2) Buckinghamshire. Despite being one of the wealthy home counties, Buckinghamshire still felt sufficiently squeezed by austerity to sell off a lot of its County Farms (see these reports from 2010 & 2011). They, too, have an online map of all the land they own and what they’ve sold. Again, using QGIS to interrogate the data, here’s a map highlighting the County Farms (and other land) sold off by Bucks Council in red (retained in green):
3) Norfolk. Even Norfolk Council’s County Farms Estate, one of the largest remaining in England, has declined greatly from its heyday. The map directly below is from an academic study of Norfolk’s County Farms, mapping their extent in 1926, when they covered 27,479 acres – rising to 30,000 acres by the time of WW2. The second map shows the current County Farms estate, which has almost halved from its peak, to 16,739 acres in 2016. Present-day mapping data published by the council here.
Enough is enough – halt the sale of County Farms
The decline of the County Farms Estate mirrors wider trends in English agriculture over the past half-century, with small private farms declining and being swallowed up by ever-larger industrial farm units. Indeed, England has recently seen the rise of the megafarm. Is this the future of farming post-Brexit? If it is, it doesn’t match Michael Gove’s welcome rhetoric about creating sustainable, healthy farms fit for the 21st century. Millennials need affordable housing; young farmers need County Farms.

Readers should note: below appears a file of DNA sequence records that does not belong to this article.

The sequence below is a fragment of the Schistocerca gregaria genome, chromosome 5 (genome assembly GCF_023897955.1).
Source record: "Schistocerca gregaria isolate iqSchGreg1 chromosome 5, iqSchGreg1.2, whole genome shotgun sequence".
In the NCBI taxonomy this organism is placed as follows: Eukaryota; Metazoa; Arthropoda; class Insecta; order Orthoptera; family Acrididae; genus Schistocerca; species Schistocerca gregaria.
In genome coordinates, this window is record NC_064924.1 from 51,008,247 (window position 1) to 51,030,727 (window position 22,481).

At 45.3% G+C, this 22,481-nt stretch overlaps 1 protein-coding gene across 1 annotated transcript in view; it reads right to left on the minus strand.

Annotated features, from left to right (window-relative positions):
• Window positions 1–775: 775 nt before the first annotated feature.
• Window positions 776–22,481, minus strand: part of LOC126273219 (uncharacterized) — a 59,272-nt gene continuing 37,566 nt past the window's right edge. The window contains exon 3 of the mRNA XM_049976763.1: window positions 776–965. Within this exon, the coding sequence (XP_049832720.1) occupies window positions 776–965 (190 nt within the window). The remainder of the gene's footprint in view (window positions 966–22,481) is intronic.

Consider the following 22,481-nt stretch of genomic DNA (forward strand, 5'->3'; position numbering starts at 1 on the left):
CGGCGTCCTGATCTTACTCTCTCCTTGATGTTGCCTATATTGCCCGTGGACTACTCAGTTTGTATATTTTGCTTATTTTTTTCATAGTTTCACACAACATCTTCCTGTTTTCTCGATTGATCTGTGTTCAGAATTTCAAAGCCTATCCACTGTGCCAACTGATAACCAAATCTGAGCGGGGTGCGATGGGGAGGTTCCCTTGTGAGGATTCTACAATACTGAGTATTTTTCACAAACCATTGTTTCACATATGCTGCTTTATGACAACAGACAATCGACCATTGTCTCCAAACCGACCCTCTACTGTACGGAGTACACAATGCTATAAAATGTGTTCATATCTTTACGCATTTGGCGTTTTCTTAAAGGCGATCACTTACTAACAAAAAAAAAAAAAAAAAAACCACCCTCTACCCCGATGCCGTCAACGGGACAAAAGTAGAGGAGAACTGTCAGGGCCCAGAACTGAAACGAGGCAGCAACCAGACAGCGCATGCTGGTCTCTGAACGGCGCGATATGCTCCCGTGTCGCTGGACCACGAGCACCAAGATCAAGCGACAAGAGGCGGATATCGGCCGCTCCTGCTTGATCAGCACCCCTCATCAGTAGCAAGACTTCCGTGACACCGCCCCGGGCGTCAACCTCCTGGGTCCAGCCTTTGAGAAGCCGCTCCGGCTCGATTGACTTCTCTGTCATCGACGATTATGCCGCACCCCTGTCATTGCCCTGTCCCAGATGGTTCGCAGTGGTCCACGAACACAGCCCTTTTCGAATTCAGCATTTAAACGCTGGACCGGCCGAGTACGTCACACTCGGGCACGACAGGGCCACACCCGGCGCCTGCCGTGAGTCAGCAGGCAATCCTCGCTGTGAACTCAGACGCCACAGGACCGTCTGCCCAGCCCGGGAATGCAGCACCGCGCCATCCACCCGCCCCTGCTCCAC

Fundamentally, the problem is central government cuts to local authority budgets. That much becomes clear from the long-term national statistics reviewed above: the period of decline has coincided with the era of privatisation, cuts and centralisation ushered in by Margaret Thatcher’s governments in the 1980s, and accelerated under the austerity budgets of the Coalition and current government. It’s vital the Environment Secretary intervenes to reverse this trend. A word in the ear of Phillip Hammond and James Brokenshire, to protect council budgets for County Farms and issue a Ministerial direction halting sales, could go a long way.
Enough is enough. It’s time to halt the sale of County Farms and chart a new course for agriculture in England.
Campaign groups calling for a halt to County Farm sales